Medial epicondyle fractures occur between 7-15 years (they account for 10% of elbow fractures in children). They are often associated with elbow dislocation 50% of the time. The degree of displacement of the medial epicondyle needs to be assessed.
Undisplaced or minimally displaced (<5 mm) fractures will not need surgical repair and can be managed in a long arm backslab (with 90 degrees elbow flexion). Displacement of 5-15 mm requires ortho input – surgical intervention usually depends on multiple factors (e.g. age, dominant hand, sports involvement). Displacement of >15 mm or neurovascular compromise (ulnar nerve palsy) will require ORIF. Take a look at Tessa’s CRITOE Quick Quiz for more CRITOE fun.
14-year old Nicholas was out skateboarding. Super chuffed that he’d finally mastered the slide and grind, he went for a last good luck flip. Only it wasn’t so lucky – he landed on his forearm and swears he heard a crunch. His forearm is grossly swollen and incredibly sore but after some intranasal fentanyl he tolerates an x-ray. What does his x-ray show?
Nicholas has a Monteggia fracture-dislocation: a fracture of the proximal ulna with associated dislocation of the radial head (that radio-capitellar line goes nowhere near the capitellum). Monteggia variants have a peak incidence in the 4-10 year olds and, although rare, missing one can have long-lasting consequences. Isolated midshaft ulna fractures are very rare in children: when an ulna fracture is identified you must also get an x-ray of the wrist and elbow joints. Monteggia fracture-dislocations are most commonly classified by the Bado Classification, which categorises these injuries into four categories depending on the direction of radial head dislocation. Type 1 injuries, like Nicholas’, consist of a proximal ulna fracture with anterior dislocation of the radial head, and are the most common, accounting for about 75% of all paediatric Monteggia fracture-dislocations. The priority is for urgent orthopaedic assessment; all require urgent reduction of the radial head dislocation. To read more about paediatric Monteggia fracture-dislocations, check out Rie’s Monteggia post.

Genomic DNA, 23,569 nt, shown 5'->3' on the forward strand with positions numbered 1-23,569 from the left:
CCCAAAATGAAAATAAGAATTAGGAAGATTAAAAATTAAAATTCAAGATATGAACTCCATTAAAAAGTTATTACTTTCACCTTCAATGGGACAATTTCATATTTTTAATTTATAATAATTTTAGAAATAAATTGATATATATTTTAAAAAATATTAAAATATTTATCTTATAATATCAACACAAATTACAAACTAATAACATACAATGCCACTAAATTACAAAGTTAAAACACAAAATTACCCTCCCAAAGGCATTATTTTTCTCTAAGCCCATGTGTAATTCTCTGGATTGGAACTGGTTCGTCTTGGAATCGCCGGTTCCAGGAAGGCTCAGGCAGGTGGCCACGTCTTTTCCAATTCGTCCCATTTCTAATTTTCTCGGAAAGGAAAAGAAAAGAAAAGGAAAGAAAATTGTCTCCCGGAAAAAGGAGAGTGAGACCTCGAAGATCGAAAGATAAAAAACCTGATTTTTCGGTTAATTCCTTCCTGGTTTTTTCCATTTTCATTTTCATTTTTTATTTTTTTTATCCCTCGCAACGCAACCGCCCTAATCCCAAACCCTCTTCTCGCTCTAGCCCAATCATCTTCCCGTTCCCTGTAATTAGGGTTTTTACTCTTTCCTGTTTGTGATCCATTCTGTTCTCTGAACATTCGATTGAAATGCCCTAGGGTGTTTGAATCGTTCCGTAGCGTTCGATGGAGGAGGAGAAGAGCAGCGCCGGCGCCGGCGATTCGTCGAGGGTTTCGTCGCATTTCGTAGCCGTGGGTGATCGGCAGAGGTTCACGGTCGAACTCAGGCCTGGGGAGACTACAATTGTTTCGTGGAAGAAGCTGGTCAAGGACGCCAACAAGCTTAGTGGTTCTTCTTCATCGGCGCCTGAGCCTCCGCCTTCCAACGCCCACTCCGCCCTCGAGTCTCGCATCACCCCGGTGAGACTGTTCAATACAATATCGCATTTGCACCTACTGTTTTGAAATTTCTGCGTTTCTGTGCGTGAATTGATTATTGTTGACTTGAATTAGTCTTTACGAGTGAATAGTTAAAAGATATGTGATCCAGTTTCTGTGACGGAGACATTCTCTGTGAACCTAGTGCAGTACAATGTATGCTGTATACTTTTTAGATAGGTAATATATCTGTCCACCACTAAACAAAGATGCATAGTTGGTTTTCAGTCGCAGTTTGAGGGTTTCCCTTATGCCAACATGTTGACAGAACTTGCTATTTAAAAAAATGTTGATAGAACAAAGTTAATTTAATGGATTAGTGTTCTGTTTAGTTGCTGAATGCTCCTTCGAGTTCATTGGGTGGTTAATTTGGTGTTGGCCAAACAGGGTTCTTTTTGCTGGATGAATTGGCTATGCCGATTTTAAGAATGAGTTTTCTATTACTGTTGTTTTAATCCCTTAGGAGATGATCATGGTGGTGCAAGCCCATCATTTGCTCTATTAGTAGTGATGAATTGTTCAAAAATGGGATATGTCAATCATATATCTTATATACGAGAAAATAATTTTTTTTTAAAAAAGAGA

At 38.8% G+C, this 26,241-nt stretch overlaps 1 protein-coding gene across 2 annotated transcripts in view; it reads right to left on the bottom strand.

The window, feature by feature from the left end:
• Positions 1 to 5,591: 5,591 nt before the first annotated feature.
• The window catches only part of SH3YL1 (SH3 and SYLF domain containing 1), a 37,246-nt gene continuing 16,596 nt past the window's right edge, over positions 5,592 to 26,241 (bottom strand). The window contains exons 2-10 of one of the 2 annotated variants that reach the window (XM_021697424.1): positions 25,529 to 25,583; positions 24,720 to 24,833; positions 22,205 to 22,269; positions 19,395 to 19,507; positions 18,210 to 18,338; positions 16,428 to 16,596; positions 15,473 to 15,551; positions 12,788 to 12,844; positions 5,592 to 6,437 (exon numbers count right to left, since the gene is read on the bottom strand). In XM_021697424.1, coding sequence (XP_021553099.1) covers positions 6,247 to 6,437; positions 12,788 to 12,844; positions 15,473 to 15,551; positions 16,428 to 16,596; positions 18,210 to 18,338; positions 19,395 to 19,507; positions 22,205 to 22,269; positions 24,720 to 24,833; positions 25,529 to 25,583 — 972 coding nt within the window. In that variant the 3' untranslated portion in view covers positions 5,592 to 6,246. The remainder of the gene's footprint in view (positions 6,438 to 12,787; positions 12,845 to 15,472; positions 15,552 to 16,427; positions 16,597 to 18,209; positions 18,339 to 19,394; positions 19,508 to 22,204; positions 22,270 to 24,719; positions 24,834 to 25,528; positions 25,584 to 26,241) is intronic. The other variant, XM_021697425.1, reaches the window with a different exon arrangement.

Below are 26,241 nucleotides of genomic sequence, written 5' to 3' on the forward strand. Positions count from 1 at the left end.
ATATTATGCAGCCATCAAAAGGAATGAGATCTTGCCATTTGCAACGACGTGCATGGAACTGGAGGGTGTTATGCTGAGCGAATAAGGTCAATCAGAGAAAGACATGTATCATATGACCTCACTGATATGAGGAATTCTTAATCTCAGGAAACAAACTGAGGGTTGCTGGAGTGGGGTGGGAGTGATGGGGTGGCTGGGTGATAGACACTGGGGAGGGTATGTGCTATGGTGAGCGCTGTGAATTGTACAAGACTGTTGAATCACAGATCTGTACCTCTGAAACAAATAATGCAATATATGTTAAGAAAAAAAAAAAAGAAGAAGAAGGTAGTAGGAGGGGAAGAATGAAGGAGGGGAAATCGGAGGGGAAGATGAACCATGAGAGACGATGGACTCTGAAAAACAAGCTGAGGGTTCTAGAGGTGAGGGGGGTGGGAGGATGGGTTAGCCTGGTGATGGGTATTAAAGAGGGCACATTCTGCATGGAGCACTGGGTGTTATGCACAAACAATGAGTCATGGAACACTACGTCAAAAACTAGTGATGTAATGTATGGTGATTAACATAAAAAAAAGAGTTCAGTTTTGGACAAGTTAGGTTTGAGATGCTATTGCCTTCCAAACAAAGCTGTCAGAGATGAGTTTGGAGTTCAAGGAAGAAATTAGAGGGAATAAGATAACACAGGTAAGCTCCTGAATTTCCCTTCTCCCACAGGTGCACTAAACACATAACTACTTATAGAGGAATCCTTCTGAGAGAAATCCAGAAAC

Rebecca is 13 years old. She was playing on her pogo stick but her right foot slipped off and she landed awkwardly on twisting and externally rotating her ankle. She immediately fell to the floor on the court and couldn’t stand on it. Her ankle is very bruised and swollen and, even after intranasal fentanyl, she is very reluctant to weight bear on it. What type of fracture does she have?
Rebecca has a Salter-Harris III of her distal tibia with avulsion of the anterolateral corner of the distal tibial epiphysis, known as a Tillaux fracture. Salter-Harris III and IV fractures of the ankle are relatively common in adolescents because the lateral and deltoid ligaments are stronger than the physis itself. Tillaux fractures require an open tibial physis; the distal tibial physis closes initially centrally, then medially and finally laterally. Tillaux fractures are caused by rotational injuries, causing avulsion of the lateral part of the distal tibial physis by the anterior inferior tibulofibular ligament (and are therefore different from Pilon fractures which are axial compression injuries). An important differential diagnosis in an adolescent is a Triplanar fracture, which is very similar to a Tillaux fracture but has an additional direction of fracture in the coronal plane, evident on lateral ankle x-ray or CT. Triplanar fractures have three directions of fracture (much like the Mercedes sign, which is what they can look like on CT): a vertical fracture through the epiphysis, a horizontal fracture through the physis and an oblique fracture through the metaphysis. To read more about interpreting paediatric ankle x-rays, have a look at Tessa’s ankle x-ray interpretation post.
We hope you enjoyed the minor injuries picture round. Next up: the emoji round.